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Effects of Intergroup Contact on Attitudes of Chinese Urban Residents to Migrant Workers

Ingrid Nielsen (), Chris Nyland, Russell Smyth (), Mingqiong Zhang and Cherrie Jiuhua Zhu
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Chris Nyland: Department of Management, Faculty of Business and Economics, Monash University, Wellington Road, Clayton, Victoria 3800, Australia, Chris.Nyland@BusEco.monash.edu.au
Mingqiong Zhang: Department of Management, Faculty of Business and Economics, Monash University, Wellington Road, Clayton, Victoria 3800, Australia, Mingqiong.Zhang@BusEco.monash.edu.au
Cherrie Jiuhua Zhu: Department of Management, Faculty of Business and Economics, Monash University, Wellington Road, Clayton, Victoria 3800, Australia, Cherrie.Zhu@BusEco.monash.edu.au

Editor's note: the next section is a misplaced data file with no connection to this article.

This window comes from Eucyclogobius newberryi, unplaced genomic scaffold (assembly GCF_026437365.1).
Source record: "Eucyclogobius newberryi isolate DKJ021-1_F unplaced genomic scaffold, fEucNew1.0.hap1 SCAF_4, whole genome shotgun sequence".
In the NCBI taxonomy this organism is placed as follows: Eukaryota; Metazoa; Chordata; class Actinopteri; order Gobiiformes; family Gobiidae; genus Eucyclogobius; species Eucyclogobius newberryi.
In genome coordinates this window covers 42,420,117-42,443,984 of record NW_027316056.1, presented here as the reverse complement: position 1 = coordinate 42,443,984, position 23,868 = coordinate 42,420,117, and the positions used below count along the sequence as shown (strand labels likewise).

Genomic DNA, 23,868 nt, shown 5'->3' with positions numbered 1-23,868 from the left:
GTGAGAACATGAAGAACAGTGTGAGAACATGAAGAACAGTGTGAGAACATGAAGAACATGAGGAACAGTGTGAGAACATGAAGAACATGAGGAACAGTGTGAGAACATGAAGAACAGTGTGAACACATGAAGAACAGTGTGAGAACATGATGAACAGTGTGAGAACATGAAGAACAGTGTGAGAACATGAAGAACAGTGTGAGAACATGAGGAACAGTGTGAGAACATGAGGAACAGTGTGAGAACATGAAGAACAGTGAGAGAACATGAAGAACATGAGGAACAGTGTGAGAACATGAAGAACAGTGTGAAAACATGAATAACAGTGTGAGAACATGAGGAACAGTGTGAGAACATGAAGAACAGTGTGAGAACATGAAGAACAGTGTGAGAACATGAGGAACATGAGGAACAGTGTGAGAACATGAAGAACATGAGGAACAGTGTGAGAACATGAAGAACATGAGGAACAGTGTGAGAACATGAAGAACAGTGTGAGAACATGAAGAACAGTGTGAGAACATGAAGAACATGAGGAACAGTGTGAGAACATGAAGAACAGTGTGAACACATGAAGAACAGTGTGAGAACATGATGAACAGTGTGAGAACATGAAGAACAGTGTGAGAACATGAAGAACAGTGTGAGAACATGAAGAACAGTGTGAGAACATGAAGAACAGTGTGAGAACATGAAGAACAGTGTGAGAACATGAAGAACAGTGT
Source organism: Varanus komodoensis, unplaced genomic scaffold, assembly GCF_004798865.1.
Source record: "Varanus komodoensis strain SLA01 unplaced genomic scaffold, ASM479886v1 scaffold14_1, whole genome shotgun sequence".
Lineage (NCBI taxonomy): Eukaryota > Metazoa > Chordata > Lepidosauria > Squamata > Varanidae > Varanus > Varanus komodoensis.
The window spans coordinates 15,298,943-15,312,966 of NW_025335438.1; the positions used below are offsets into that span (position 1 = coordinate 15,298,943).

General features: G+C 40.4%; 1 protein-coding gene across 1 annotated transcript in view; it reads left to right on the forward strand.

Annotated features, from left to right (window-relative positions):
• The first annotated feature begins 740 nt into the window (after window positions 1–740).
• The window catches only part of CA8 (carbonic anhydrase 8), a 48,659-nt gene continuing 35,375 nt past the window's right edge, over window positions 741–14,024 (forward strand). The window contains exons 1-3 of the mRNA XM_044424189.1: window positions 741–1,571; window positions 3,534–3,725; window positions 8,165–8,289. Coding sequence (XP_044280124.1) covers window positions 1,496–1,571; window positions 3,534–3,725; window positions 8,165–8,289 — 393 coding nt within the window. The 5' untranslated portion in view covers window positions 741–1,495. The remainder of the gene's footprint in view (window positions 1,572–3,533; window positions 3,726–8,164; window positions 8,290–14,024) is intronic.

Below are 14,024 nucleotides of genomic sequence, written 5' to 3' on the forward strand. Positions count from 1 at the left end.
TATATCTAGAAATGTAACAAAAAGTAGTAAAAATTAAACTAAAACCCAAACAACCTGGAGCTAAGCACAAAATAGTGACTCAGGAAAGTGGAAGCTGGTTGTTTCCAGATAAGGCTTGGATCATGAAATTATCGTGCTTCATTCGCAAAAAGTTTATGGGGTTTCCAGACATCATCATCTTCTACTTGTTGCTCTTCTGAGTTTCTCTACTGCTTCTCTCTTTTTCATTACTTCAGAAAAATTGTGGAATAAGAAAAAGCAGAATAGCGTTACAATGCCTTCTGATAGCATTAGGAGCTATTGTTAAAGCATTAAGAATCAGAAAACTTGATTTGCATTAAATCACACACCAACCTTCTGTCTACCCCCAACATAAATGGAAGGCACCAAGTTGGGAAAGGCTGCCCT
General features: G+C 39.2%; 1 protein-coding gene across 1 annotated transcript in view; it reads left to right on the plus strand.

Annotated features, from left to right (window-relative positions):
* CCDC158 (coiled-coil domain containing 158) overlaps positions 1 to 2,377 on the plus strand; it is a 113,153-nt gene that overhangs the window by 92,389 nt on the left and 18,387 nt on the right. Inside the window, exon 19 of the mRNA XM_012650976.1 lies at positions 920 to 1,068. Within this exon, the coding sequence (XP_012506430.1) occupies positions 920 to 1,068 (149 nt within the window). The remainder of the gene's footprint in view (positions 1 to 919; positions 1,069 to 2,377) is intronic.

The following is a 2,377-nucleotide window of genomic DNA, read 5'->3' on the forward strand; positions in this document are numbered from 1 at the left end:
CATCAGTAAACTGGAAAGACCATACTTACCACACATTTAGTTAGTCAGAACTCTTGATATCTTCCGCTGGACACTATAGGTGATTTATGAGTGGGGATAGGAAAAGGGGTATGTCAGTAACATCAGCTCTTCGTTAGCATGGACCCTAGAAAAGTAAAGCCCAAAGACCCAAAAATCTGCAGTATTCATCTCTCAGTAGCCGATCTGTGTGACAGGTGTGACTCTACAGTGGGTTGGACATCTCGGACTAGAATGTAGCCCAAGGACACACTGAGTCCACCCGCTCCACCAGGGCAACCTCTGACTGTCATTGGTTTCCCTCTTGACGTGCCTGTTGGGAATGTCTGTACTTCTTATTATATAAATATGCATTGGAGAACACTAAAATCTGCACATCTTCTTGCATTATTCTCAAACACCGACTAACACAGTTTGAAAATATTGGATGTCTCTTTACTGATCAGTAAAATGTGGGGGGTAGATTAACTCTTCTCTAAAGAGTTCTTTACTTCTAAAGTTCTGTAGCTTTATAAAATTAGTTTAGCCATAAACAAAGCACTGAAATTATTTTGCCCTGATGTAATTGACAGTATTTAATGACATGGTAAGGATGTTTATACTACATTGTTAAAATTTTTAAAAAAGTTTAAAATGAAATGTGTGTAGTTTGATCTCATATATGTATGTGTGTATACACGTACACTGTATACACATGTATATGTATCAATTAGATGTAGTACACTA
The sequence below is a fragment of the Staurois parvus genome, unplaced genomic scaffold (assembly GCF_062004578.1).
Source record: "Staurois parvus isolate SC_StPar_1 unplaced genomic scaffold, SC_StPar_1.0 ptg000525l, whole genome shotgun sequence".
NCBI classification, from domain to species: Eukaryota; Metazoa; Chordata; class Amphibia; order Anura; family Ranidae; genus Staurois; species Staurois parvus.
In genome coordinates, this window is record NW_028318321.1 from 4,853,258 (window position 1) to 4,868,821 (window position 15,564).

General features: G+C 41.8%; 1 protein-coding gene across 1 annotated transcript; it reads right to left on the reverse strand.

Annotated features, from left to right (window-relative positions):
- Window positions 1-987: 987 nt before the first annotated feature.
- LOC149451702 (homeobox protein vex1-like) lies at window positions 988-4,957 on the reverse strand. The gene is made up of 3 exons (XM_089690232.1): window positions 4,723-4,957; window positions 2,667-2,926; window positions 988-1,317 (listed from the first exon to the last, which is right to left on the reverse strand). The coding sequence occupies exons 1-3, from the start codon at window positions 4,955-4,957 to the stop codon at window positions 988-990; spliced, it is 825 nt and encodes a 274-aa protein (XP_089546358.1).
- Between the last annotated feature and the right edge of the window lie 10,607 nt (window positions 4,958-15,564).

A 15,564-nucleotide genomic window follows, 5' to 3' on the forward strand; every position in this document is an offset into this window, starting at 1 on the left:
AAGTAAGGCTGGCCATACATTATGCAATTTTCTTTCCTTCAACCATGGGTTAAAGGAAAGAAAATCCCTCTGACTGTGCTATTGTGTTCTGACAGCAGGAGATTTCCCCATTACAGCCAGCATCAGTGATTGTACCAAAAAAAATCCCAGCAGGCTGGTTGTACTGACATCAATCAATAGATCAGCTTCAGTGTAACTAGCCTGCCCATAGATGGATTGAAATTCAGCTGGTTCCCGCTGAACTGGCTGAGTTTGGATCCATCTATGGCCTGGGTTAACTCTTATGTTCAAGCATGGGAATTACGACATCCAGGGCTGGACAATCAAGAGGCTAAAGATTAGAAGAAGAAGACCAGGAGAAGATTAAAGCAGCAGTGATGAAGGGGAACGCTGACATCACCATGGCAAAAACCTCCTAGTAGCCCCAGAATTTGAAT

Urban Studies, 2006, vol. 43, issue 3, 475-490

Abstract: One consequence of China's marketisation has been the emergence of a 'floating population'-rural Chinese who migrate to China's cities to work. Many urbanites have negative attitudes towards such migrants. To understand how these negative attitudes might be ameliorated, the paper employs Allport's influential contact hypothesis to investigate whether urbanite-migrant friendships affect attitudes. More negative attitudes were observed among males and older urbanites. There was no effect of simply knowing a migrant, supporting Allport's thesis that non-intimate contact is not sufficient to affect attitudes. Friendship alone did not influence attitudes, but interaction effects were detected between having migrant friends and each of age, income and education. Negative attitudes were reduced among urbanites in older, higher-income and higher-education groups if they had a migrant friend.

Date: 2006
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